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What is the Point?

There is no question that we have in this country a kind of grinding stalemate between conservative Christians and moderate thinking Christians as well as with those who may be lapsed in their faith or who have no religious faith at all.

There are two characters in David Lodge’s novel, “Thinks,” who give some definition to this stalemate.  Ralph Messenger is a professor of cognitive science at an English University and is a convinced unbeliever.  He is attracted to visiting professor Helen Reed, a writer and teacher of literature who is Catholic but is only loosely connected to the Church.

Ralph sees Helen across campus one Sunday morning and tries to catch up with her but she turns past a building and disappears.  Later they meet and he asks, “Where were you?”
“I went to chapel.”
“What for?”
“Why do people usually go into a chapel on a Sunday morning?”
“Are you religious, then?”  There’s a note of disapproval, or perhaps disappointment, in his voice.
“I was brought up a Catholic.  I don’t believe anymore, but…”
“Oh, good.”
“Why do you say that?”
“Well, it’s impossible to have a rational conversation about anything important with religious people.  I suppose that’s why I didn’t think of looking for you in the chapel.  I had you down as an intelligent, rational person.  So what were you doing there, if you’re not a believer?”
“Well, I don’t believe literally in the whole caboodle,” she says.  “You know, the Virgin Birth and Transubstantiation and the infallibility of the pope and all that.  But sometimes I think there must be a kind of truth behind it.  Or I hope there is.”
“Because otherwise life is so pointless.”
“I don’t find it so.  I find it full of interest and deeply satisfying.”

So you have one person saying, “I don’t believe anymore, but…”  And another person saying, “Well, it’s impossible to have a rational conversation about anything important with religious people.”

Both comments describe some of society’s lost romance with religion and Christianity.  We have staunch conservatives and fundamentalists who believe that life without faith in Christ and the Church is completely pointless.  But you have others, believers or not, who are not convinced that is so and have found life to be purposeful and good without any need for the Church or its creeds or dogma.

Who is right?  Does there have to be a right way, an only way?  Who has the most responsibility here?  Shouldn’t Christians and the Church be the voice of reason, the catalyst for acceptance and welcome to all people whatever their beliefs or non beliefs?  Instead they often appear to be the instigators of conflict and complaint.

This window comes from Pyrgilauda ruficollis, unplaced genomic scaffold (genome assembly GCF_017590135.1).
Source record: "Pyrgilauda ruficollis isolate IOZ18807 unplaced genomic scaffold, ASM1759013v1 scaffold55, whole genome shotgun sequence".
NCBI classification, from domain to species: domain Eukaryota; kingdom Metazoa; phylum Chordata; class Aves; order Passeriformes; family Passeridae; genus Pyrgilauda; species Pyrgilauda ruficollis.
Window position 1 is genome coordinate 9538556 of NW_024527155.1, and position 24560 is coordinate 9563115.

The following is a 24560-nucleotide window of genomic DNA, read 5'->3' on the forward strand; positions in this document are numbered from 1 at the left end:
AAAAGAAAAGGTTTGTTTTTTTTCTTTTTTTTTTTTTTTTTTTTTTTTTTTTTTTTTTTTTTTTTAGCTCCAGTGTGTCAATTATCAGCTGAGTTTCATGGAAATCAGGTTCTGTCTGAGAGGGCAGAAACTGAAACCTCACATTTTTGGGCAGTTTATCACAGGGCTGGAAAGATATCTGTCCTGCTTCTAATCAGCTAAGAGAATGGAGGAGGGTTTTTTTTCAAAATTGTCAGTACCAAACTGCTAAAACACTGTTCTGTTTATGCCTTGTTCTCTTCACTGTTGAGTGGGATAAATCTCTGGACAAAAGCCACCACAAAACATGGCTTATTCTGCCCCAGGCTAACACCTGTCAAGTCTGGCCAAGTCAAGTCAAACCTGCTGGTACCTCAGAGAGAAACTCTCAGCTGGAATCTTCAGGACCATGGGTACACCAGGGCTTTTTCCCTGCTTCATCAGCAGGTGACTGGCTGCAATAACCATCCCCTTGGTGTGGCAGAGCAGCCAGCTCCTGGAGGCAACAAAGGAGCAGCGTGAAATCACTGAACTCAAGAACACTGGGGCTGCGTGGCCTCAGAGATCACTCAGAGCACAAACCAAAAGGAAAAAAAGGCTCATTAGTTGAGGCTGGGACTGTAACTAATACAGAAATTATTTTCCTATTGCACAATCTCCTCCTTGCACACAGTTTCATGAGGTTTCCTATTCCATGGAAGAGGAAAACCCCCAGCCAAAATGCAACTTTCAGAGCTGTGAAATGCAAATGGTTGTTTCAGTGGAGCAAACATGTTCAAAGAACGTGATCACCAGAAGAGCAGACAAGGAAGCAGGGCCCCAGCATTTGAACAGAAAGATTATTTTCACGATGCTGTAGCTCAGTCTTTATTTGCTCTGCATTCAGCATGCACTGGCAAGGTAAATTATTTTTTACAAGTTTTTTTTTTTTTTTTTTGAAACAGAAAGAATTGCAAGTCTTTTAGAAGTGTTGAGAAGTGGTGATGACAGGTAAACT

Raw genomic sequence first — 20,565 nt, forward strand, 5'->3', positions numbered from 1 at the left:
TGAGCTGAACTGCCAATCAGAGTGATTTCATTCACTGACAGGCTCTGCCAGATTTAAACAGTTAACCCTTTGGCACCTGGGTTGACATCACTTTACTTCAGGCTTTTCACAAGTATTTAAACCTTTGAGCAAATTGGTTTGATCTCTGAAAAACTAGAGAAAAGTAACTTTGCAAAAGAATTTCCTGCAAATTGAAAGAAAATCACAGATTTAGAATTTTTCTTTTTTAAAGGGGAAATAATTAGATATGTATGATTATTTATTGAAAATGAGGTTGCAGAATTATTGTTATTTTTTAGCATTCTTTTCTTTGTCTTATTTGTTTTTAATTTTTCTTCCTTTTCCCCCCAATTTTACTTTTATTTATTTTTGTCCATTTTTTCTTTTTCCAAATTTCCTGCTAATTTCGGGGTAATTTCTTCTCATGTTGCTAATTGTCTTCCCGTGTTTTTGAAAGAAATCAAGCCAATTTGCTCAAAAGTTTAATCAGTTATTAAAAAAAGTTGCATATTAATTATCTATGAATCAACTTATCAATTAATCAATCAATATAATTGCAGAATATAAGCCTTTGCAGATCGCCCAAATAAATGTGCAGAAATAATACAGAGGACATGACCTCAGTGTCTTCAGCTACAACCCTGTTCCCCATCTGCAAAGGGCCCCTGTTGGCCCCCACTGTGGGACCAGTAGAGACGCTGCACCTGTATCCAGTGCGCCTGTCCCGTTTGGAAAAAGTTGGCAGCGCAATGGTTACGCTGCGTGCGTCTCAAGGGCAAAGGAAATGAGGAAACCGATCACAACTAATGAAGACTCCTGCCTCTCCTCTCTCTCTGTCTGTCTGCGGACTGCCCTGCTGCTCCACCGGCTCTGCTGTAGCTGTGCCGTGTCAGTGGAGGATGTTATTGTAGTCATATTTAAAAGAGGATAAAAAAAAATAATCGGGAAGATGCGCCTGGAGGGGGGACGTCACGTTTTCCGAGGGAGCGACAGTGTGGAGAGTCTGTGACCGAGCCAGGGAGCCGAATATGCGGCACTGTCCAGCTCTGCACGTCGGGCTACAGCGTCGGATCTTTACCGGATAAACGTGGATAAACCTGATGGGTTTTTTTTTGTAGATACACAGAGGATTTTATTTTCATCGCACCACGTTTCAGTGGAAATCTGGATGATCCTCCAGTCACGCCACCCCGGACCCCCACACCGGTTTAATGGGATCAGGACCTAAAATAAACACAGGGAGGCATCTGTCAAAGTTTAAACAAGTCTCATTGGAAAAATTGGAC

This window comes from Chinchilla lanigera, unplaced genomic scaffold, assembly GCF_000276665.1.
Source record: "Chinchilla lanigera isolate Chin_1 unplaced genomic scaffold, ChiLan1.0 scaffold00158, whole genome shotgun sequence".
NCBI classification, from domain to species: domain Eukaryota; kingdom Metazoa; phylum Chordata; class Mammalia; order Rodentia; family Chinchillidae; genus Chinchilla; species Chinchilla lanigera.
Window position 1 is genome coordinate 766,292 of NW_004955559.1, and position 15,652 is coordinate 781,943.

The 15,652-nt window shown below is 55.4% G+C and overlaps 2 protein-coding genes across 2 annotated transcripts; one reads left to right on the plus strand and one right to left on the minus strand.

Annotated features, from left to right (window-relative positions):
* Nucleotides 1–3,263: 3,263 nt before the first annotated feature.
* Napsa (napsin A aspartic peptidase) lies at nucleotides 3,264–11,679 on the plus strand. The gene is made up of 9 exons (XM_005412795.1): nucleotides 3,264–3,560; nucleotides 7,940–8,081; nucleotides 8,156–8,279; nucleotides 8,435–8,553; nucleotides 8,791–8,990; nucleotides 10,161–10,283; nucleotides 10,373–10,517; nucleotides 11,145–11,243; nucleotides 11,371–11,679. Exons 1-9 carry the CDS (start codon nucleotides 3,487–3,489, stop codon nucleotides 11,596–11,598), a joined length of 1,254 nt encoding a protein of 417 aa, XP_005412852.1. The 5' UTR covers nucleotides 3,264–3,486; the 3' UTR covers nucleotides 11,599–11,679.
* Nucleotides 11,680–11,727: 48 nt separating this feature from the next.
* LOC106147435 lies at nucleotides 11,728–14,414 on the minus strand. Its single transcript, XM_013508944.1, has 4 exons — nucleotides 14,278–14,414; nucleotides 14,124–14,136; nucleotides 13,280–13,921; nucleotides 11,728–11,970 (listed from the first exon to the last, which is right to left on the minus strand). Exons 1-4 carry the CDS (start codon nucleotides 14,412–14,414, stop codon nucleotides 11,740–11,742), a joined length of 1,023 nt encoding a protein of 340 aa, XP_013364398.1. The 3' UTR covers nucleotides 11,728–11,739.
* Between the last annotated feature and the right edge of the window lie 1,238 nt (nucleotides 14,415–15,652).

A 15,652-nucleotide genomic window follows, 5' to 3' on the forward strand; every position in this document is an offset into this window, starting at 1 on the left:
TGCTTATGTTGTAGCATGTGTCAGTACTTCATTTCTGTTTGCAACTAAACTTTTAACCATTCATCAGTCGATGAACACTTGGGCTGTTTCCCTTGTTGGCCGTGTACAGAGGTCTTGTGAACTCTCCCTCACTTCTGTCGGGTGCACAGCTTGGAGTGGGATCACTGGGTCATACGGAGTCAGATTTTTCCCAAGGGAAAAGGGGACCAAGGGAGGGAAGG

There was a time when Christians and the Church were concerned about the eternal destiny of others, about the spiritual and physical needs of people.  But that is no longer the focus of today’s far right Christians and even some pretty traditional ones.  Today’s conservative believers seem angry and hostile and very political.  They think if people don’t entirely accept their beliefs, don’t exactly follow their interpretation of the Bible, don’t support their political agenda and candidates that that in some way messes up the lives of believers, creates socialism and chaos and immorality in their city or town, ruins the economy for them, and somehow destroys their home life.  They no longer see the prodigal son lost in his anguish and misery needing to return to the father; they do not see the beaten man on the road in need of a Good Samaritan; they do not see the widow and orphan and the homeless in need of the Church’s heart and help.  Instead, they see liberals and socialists out there threatening to take away their guns and freedom; they see dark forces of godless evil trying to destroy Christians with gay marriage and immigration reform, with the right of a woman to choose how she manages her pregnancy, and with public schools failing to offer religious instruction.

The result is that too much about Christianity and church is being seen as nasty, hot-tempered, militant.  A lot of people just think it is reactionary, crude and harsh.

I think of Cardinal Newman’s disturbing line, “Oh how we hate one another for the love of God.”

I watched on television a couple of Sundays ago a prominent Baptist minister in a large suburban church here in Texas tell his congregation how “the left” have it wrong.  How they think it doesn’t matter what you believe.  He said that is false.  There is only one way to God, he fumed, and that is through Jesus Christ.  Only one way.  No other way.  Do not believe anything but that!  And the sermon was basically a partisan, one-sided harangue about how “the left” is trying to ruin society with their “just love everyone” garbage.

The ancient mystics used to say, “Whatever you cultivate, that you will be.”  It’s hugely disappointing what conservative Christians seem focused on today and what they have become.  If everyone has to believe your way or else be attacked or just out right dismissed as wrong and evil, then don’t be surprised if people refuse your great beliefs, your church and your God, and see it all as pointless.

© 2013 Timothy Moody

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